Judy Rickard, author of Torn Apart: United by Love, Divided by Law, Findhorn Press, 2011, has worked to promote civil rights since 1973 as a lesbian, gay, bisexual and transgender (LGBT) activist. She has extensive experience working with politicians and educators in San Jose/Santa Clara County, California where she lives. Speaking engagements, a blog, and a website continue her advocacy for comprehensive immigration reform that will include the recognition of same-sex binational families in the United States. She is a pioneer in applying for a green card for her wife, UK national Karin Bogliolo, with The DOMA Project.
Maria has worked to defend basic human rights of low-income and migrant peoples for 25 years. She is a graduate of Georgetown University, where Maria was active in the anti-apartheid and Central America solidarity movements. She connected with Tenant and Workers’ United, where she became the lead organizer on a campaign to create a housing cooperative. She has worked to defend public health care coverage and promoted the growth of award-winning free clinics: La Clinica del Pueblo in Washington, D.C. and Good News Care Center in Florida. She also served as Deputy Director of the Human Services Coalition in South Florida. Maria has been a Board Member for Florida New Majority, ACLU of Florida, New World Foundation Board in New York, and the Highlander Center in Tennessee. She co-founded FLIC in 2005 and is the mother of Dante.
Rich Stolz was born in South Korea, grew up in California, and lives in Seattle, but has lived and organized in communities as diverse as Maine, Alabama, Arizona, and Washington, D.C. He is the Executive Director of OneAmerica, the largest immigrant rights advocacy organization in Washington State. Previously, Rich worked at the Center for Community Change (CCC).
Glen Ellyn, IL
Matthew Soerens serves as the US Church Training Specialist for World Relief, which is the humanitarian arm of the National Association of Evangelicals. Matthew previously served as a Board of Immigration Appeals-accredited legal counselor at World Relief’s local office in Wheaton, Illinois and, before that, with World Relief’s partner organization in Managua, Nicaragua. He is the co-author of Welcoming the Stranger: Justice, Compassion & Truth in the Immigration Debate (InterVarsity Press, 2009). Originally from Neenah, Wisconsin, Matthew and his wife Diana live in Glen Ellyn, Illinois and are expecting their first child in June.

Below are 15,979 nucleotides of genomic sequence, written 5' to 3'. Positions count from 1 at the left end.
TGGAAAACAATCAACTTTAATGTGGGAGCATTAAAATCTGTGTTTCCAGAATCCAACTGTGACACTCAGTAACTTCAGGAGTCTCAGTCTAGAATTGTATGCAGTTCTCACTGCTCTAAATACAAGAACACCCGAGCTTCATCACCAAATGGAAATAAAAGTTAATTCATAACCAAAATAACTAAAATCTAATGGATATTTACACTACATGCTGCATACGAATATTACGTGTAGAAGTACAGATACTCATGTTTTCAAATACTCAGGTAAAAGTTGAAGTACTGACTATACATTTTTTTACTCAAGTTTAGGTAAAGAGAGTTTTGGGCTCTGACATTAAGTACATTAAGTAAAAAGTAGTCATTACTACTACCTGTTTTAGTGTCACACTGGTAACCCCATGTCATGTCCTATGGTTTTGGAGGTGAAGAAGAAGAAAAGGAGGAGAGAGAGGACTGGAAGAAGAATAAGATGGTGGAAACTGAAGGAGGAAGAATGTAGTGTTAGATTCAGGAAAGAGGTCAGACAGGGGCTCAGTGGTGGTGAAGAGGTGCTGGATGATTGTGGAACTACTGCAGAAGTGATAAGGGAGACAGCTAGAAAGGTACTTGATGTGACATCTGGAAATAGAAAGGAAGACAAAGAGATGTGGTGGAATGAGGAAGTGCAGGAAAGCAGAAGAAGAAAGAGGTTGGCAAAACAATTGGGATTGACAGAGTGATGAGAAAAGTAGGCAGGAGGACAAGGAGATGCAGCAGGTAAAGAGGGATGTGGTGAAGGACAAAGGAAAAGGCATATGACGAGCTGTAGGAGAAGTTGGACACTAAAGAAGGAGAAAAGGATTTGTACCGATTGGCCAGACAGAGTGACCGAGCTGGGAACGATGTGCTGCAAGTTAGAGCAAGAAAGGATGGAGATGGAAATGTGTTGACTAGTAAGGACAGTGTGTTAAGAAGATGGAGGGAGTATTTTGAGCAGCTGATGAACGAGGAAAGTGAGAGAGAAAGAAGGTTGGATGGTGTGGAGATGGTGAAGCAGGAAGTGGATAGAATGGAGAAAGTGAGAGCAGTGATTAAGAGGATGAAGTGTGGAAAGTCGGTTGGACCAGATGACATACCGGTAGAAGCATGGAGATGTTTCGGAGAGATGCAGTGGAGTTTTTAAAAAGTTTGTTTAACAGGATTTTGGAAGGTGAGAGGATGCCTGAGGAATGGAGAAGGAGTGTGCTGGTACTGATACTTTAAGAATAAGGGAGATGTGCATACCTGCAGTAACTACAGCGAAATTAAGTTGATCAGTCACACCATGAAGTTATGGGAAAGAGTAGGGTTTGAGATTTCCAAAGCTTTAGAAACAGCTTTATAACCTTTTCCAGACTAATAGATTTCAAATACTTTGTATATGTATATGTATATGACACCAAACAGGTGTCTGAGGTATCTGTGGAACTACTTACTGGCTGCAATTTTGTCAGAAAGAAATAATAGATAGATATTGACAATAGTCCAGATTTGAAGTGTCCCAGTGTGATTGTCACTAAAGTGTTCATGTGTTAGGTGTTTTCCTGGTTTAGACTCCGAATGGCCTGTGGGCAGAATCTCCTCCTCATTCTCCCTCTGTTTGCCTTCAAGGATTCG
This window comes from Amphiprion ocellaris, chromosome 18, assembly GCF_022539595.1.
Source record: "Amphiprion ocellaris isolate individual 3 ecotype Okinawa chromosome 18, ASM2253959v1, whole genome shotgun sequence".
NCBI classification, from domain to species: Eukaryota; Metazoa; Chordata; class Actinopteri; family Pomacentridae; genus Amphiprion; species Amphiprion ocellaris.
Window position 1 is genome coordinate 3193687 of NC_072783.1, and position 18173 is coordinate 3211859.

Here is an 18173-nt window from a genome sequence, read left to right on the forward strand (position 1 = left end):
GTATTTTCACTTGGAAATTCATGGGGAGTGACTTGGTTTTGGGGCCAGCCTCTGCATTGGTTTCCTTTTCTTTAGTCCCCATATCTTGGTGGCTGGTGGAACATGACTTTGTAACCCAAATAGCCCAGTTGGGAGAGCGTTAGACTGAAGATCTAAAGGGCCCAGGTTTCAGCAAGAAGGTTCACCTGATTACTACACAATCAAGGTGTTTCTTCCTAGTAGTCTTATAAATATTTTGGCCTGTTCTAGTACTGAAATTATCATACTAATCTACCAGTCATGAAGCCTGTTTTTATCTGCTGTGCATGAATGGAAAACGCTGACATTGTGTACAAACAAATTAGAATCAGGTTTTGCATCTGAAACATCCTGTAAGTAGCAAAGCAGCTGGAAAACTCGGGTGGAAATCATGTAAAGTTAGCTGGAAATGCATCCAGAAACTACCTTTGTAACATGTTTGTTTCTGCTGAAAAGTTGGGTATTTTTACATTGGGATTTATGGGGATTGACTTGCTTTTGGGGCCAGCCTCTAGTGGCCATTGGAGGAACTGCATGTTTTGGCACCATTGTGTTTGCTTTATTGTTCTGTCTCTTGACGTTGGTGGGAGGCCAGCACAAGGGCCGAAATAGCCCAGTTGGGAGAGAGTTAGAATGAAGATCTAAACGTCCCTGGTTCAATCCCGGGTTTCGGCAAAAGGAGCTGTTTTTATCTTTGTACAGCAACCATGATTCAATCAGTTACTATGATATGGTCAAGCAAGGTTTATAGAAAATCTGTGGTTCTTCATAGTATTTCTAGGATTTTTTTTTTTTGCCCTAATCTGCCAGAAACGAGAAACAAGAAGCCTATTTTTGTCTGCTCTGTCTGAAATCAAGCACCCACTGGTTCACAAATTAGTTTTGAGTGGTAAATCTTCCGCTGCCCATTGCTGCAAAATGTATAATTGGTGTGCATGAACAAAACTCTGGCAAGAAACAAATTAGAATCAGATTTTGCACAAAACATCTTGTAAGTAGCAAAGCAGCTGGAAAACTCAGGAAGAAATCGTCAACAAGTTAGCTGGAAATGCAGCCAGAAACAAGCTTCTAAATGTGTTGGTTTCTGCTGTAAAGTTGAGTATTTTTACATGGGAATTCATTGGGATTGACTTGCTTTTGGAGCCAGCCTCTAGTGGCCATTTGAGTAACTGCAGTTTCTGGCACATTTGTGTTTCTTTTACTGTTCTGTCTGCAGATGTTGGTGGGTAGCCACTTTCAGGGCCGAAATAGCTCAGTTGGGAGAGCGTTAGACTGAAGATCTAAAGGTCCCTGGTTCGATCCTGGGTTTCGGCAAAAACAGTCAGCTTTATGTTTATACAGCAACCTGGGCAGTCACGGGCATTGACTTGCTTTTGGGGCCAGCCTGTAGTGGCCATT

Javier H. Valdés
Javier oversees the organizing and policy work at Make the Road New York in the areas of civic participation, civil rights, education, housing, environmental justice, LGBTQ, and immigration. He also supervises MRNY’s youth programming, including school partnerships, Student Success Centers and after-school youth leadership development, as well as MRNY’s administrative and operations functions. Previously, Javier served as the Director of Advocacy at the New York Immigration Coalition (NYIC). Javier also led the Immigrant Advocacy Fellowship, a leadership program for emerging immigrant leaders in the city and state. Until August 2005, Javier was the Program Officer for Latin America at the Synergos Institute where he worked extensively in the US-Mexico border, the Dominican Republic and Ecuador. He holds a Master’s Degree in Urban Planning from New York University and has two sons.
Bonnie M. Youn
Bonnie M. Youn is a recognized Asian American & Pacific Islander (AAPI) community leader in Georgia. Ethnically Korean but born in the Philippines, she began practicing as an immigration attorney in 1997 and is principal of her own law firm, the Youn Law Group. She has worked tirelessly to provide a voice for immigrants and AAPI communities. She led teams that organized the 2013 Georgia AAPI Legislative Day, gathering the largest number of AAPIs in history at the State Capitol to meet and lobby elected officials. In 2012, she worked closely with the White House Initiative on AAPIs to organize its Southeast Regional Action Summit at Emory University in Atlanta. The Summit brought together over 500 participants to meet federal agency officials, culminating in a town hall meeting discussing concerns about immigration, healthcare and mental health issues, small business, and housing needs. Her current passions are advocating for more AAPI judges and political appointees, challenging state legislation that disenfranchises immigrants, and creating a legacy of a sustainable AAPI Commission for Georgia.